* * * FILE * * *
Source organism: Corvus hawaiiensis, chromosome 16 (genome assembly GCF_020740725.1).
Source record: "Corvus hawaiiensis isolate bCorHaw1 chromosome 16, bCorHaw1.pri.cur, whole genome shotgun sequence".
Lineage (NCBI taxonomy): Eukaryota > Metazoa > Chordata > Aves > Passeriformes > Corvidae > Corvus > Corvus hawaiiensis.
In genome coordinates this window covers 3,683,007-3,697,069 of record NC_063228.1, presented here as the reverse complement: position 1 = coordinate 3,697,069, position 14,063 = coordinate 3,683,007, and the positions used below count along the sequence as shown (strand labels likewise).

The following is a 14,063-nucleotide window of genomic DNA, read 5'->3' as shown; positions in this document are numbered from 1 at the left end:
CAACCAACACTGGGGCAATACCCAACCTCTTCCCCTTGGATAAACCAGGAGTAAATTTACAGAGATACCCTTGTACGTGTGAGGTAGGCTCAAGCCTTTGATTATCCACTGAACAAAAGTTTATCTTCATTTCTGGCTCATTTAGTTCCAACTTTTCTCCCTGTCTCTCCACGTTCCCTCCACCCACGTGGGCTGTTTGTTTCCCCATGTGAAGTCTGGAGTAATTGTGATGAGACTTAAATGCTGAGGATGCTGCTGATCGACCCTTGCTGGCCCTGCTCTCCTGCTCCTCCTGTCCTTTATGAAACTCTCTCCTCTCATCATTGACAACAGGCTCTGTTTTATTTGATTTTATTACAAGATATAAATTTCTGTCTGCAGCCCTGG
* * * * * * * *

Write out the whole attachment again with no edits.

Source organism: Corvus hawaiiensis, chromosome 16 (genome assembly GCF_020740725.1).
Source record: "Corvus hawaiiensis isolate bCorHaw1 chromosome 16, bCorHaw1.pri.cur, whole genome shotgun sequence".
Lineage (NCBI taxonomy): Eukaryota > Metazoa > Chordata > Aves > Passeriformes > Corvidae > Corvus > Corvus hawaiiensis.
In genome coordinates this window covers 3,683,007-3,697,069 of record NC_063228.1, presented here as the reverse complement: position 1 = coordinate 3,697,069, position 14,063 = coordinate 3,683,007, and the positions used below count along the sequence as shown (strand labels likewise).

The following is a 14,063-nucleotide window of genomic DNA, read 5'->3' as shown; positions in this document are numbered from 1 at the left end:
CAACCAACACTGGGGCAATACCCAACCTCTTCCCCTTGGATAAACCAGGAGTAAATTTACAGAGATACCCTTGTACGTGTGAGGTAGGCTCAAGCCTTTGATTATCCACTGAACAAAAGTTTATCTTCATTTCTGGCTCATTTAGTTCCAACTTTTCTCCCTGTCTCTCCACGTTCCCTCCACCCACGTGGGCTGTTTGTTTCCCCATGTGAAGTCTGGAGTAATTGTGATGAGACTTAAATGCTGAGGATGCTGCTGATCGACCCTTGCTGGCCCTGCTCTCCTGCTCCTCCTGTCCTTTATGAAACTCTCTCCTCTCATCATTGACAACAGGCTCTGTTTTATTTGATTTTATTACAAGATATAAATTTCTGTCTGCAGCCCTGG